8 — Today, I will appreciate the earth’s bounty and all of those who work to make my food available (i.e., grower, trucker, grocery clerk, cook, waitress, etc.)
9 — Today, I will work to understand and respect another culture.
10 — Today, I will oppose injustice, not people.
11 — Today, I will look beyond stereotypes and prejudices.
12 — Today, I will choose to be aware of what I talk about and I will refuse to gossip.
13 — Today, I will live in the present moment and release the past.
14 — Today, I will silently acknowledge all the leaders throughout the world.
15 — Today, I will speak with kindness, respect, and patience to every person that I talk with on the telephone.
16 — Today, I will affirm my value and worth with positive “self talk” and refuse to put myself down.
17 — Today, I will tell the truth and speak honestly from the heart.
18 — Today, I will cause a ripple effect of good by an act of kindness toward another.
19 — Today, I will choose to use my talents to serve others by volunteering a portion of my time.
20 — Today, I will say a blessing for greater understanding whenever I see evidence of crime, vandalism, or graffiti.
21 — Today, I will say “No” to ideas or actions that violate me or others.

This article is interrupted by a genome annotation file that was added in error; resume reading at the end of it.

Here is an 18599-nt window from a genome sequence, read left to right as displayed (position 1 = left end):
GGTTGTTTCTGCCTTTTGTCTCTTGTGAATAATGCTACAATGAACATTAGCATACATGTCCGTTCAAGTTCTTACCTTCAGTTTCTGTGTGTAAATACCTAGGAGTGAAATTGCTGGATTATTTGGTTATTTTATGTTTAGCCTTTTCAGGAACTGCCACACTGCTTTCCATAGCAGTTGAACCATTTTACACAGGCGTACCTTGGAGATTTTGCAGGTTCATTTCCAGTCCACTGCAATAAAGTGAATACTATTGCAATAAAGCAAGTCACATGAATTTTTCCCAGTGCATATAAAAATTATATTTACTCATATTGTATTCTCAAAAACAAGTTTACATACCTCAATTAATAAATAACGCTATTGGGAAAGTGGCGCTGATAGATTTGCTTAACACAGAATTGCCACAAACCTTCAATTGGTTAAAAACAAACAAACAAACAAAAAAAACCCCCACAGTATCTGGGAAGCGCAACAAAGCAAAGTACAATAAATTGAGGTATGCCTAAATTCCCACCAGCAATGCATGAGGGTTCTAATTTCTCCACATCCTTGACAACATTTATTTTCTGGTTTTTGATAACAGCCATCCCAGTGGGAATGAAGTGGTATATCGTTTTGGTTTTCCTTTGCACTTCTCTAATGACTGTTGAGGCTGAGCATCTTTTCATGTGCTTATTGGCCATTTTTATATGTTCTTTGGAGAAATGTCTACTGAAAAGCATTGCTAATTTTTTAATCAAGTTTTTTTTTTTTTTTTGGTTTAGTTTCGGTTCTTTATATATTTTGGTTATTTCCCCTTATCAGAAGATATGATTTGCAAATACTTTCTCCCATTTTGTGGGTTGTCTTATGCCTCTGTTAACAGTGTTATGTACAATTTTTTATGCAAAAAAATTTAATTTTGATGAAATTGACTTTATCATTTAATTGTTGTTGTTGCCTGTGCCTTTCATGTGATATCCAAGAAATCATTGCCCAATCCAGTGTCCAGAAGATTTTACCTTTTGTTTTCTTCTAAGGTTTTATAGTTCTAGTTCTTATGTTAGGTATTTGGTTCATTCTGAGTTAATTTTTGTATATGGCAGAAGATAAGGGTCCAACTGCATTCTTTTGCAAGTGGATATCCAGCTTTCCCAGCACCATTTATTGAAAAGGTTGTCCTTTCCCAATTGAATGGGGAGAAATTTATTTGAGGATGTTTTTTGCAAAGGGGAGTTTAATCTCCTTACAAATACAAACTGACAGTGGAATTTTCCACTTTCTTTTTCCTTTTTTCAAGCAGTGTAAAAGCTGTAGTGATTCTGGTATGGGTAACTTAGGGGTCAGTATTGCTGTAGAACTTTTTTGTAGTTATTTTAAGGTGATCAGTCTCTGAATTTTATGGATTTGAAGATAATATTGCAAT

22 — Today, I will turn off anything that portrays or supports violence whether on television, in the movies, or on the Internet.
23 — Today, I will greet this day–everyone and everything–with openness and acceptance as if I were encountering them for the first time.
24 — Today, I will drive with tolerance and patience.
25 — Today, I will constructively channel my anger, frustration, or jealousy into healthy physical activities (i.e., doing sit-ups, picking up trash, taking a walk, etc).
26 — Today, I will take time to appreciate the people who provide me with challenges in my life, especially those who make me angry or frustrated.
27 — Today, I will talk less and listen more.
28 — Today, I will notice the peacefulness in the world around me.
29 — Today, I will recognize that my actions directly affect others.
30 — Today, I will take time to tell a family member or friend how much they mean to me.
31 — Today, I will acknowledge and thank someone for acting kindly.
32 — Today, I will send a kind, anonymous message to someone.
33 — Today, I will identify something special in everyone I meet.
34 — Today, I will discuss ideas about nonviolence with a friend to gain new perspectives.
35 — Today, I will practice praise rather than criticism.
36 — Today, I will strive to learn from my mistakes.
37 — Today, I will tell at least one person they are special and important.
38 — Today, I will hold children tenderly in thought and/or action.
39 — Today, I will listen without defending and speak without judgment.
40 — Today, I will help someone in trouble.
41 — Today, I will listen with an open heart to at least one person.
42 — Today, I will treat the elderly I encounter with respect and dignity.
43 — Today, I will treat the children I encounter with respect and care, knowing that I serve as a model to them.
44 — Today, I will see my so-workers in a new light–with understanding and compassion.
45 — Today, I will be open to other ways of thinking and acting that are different from my own.